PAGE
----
Ashland community leaders are working to provide shelter for homeless people during the coming winter, so they can avoid living conditions like this homeless camp that was set up in the Portland area after heavy snow fell last winter. [AP Photo / Don Ryan]

Shelter from the storms

In the quiet, windowed chapel of the Rogue Valley Universalist Unitarian Fellowship a group of 40 or so activists came together this week to plan for the inevitable — a cold winter that will swallow up those who find themselves without an indoor place to sleep.

Kelly Ray Eisenberg, 58, died in Hawthorne Park in Medford last Dec. 31 and four people died in the first 10 days of January in Portland as snow and cold weather gripped the state. Ashland did not have any recorded deaths from exposure, but it is a concern that drives those gathered at the Fourth Street Church. They are seeking 24-hour, seven-day-a-week shelters, especially during the winter.

Currently, Ashland has five nights covered.

“We have a lot of support in this community; 200 people volunteer in shelters,” Sharon Harris told those gathered as she laid out plans for a single location created by private, donated money to house the homeless. “The city doesn’t want to be in the shelter business anymore. We need one safe location and to become more privately funded.”

Southern Oregon Housing for All met last Monday night one year after they first formed. “There’s an 18 percent poverty rate in Ashland and housing is scarce,” organizer Diane Werich told the group. “We, the citizens of Ashland, are here to express our hopes.”

Among those who heard the message Monday were Ashland City Councilors Stefani Seffinger and Dennis Slattery.

Seffinger later participated in a discussion about the possibility of also building 12 to 15 tiny houses in Ashland for women and children who currently have nowhere to shelter even on the coldest nights.

“I think it’s an important project we can move forward with,” Seffinger said in whispered tones while listening to the discussion. “I’d like to see wrap-around services (counseling and access to health and education programs) and structure to make it successful.”

Tiny house organizer and activist Karen Logan told the group she has two possible sites on gifted land, as well as cash donations. Now the project is in the process of having plans drawn and seeking city approval.

“We need a safe place for women and children,” Logan said.

Additionally, the Affordable Housing Trust Fund established by the city of Ashland in 2008, which has roughly $168,000, could provide a boost.

“We have funding but we don’t know if people and groups are aware of this,” Housing Commissioner Rich Rhode said as he urged people to consider the fund for various projects aimed at helping people before they become homeless. The City Council budgeted marijuana tax receipts collected within the city to go into the fund annually.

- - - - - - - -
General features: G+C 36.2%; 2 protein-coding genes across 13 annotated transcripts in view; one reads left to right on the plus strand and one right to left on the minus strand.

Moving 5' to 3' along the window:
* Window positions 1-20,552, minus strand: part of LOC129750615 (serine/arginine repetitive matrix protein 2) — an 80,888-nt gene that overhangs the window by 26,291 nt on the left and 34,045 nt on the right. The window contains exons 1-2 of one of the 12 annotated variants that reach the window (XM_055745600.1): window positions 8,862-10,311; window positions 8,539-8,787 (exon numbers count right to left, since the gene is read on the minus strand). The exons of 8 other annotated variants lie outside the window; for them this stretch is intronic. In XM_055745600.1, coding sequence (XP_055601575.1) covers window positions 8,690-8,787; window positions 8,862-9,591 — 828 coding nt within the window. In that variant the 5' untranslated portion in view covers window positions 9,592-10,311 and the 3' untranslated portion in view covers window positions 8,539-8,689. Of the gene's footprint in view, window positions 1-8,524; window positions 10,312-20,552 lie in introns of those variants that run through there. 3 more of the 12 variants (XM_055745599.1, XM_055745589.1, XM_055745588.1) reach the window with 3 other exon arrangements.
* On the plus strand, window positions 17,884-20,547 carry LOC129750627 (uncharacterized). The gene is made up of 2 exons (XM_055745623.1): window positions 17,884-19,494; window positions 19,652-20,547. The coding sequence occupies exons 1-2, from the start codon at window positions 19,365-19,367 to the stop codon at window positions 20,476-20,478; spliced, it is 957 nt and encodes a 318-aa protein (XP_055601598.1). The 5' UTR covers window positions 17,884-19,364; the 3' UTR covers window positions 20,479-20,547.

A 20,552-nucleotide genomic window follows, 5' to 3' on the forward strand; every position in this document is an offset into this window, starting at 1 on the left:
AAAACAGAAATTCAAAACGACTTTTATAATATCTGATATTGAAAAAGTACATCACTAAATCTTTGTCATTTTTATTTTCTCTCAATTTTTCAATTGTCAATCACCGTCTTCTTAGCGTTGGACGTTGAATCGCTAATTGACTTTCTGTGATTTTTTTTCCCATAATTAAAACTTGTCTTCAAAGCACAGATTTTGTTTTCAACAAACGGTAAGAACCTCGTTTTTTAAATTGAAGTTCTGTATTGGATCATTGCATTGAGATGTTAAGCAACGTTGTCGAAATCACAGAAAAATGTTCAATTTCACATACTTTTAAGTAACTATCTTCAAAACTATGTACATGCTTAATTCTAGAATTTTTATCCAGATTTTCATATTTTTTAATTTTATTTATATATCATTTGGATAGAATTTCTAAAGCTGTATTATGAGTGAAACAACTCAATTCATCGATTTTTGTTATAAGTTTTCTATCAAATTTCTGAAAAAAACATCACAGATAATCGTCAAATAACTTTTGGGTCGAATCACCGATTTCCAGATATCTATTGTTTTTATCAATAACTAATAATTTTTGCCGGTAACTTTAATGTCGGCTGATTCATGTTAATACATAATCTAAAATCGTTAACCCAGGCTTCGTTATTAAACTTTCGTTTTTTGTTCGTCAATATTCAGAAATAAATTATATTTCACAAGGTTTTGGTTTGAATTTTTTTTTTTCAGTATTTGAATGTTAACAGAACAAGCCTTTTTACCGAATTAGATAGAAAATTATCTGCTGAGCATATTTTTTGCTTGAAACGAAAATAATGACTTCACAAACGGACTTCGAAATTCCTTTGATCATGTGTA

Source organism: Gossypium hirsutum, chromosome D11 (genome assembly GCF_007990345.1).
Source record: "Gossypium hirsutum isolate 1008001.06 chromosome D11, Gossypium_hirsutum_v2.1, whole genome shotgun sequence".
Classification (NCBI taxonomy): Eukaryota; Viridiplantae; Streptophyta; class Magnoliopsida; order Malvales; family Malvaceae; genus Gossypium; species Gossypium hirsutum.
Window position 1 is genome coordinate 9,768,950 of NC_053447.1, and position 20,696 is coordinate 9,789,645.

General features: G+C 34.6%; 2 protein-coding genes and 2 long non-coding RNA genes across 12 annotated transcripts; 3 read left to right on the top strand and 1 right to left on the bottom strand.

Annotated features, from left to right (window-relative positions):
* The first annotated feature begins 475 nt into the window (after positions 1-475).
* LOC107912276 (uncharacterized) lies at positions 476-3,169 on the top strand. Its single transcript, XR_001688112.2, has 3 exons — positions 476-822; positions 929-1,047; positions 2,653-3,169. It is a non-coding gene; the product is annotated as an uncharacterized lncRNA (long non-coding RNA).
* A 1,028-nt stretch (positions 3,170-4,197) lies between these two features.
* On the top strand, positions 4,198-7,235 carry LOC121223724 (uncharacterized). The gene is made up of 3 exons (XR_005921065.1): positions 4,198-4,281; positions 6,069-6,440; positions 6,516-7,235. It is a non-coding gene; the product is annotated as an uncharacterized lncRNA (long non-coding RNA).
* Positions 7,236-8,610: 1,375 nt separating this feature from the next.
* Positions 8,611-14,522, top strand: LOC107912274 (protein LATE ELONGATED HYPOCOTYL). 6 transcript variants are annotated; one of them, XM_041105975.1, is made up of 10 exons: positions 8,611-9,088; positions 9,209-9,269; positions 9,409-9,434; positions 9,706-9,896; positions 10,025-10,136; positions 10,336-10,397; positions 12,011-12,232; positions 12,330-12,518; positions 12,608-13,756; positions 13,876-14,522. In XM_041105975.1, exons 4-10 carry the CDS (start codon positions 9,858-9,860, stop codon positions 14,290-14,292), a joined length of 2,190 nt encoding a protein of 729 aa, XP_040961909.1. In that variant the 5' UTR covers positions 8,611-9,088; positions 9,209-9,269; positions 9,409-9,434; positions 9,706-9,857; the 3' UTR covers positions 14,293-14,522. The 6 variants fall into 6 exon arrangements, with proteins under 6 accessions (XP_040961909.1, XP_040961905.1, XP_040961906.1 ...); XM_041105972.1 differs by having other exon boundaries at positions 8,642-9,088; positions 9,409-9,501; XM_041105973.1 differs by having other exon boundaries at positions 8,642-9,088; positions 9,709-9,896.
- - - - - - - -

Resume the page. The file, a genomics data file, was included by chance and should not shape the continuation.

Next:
The Southern Oregon Tenants Union, formed to lobby for greater renters rights, urged residents to also push the Ashland City Council into recognizing the lack of affordable rentals and seeking outside assistance.

“The City Council has refused to acknowledge the crisis. If they would, funding would be available,” said organizer Jesse Sharpe.

Numerous West Coast cities have declared a housing crisis, including Portland, which did so in 2015. The designation allows for temporary housing such as tent cities and emergency housing. It can also qualify cities for federal aid.

In Monday's session, Southern Oregon Housing for All established goals and looked for ways to support solutions to a housing crisis that has seen homelessness grow by 6.6 percent to nearly 14,000 Oregonians in the past year.

Attendees declared the first priority as shelter for the coming winter for those who have nowhere to stay warm. “It’s already getting cold,” shelter developer and volunteer Ana Witt said as she expressed hope for funding rental space for a 24-hour, seven-day fixed location for shelter.

“All issues are connected," she said. "Housing is connected to your physical and mental well-being.”

Before the session ended, Werich urged those attending who had huddled into groups to take action.

“It’s a way to stay sane," she said. "I can’t do as much about the news coming from Washington, about things happening around the world, but I can look forward to doing something about this. Taking action keeps me sane.”

— Email Ashland freelance writer Julie Akins at and follow her on Twitter at

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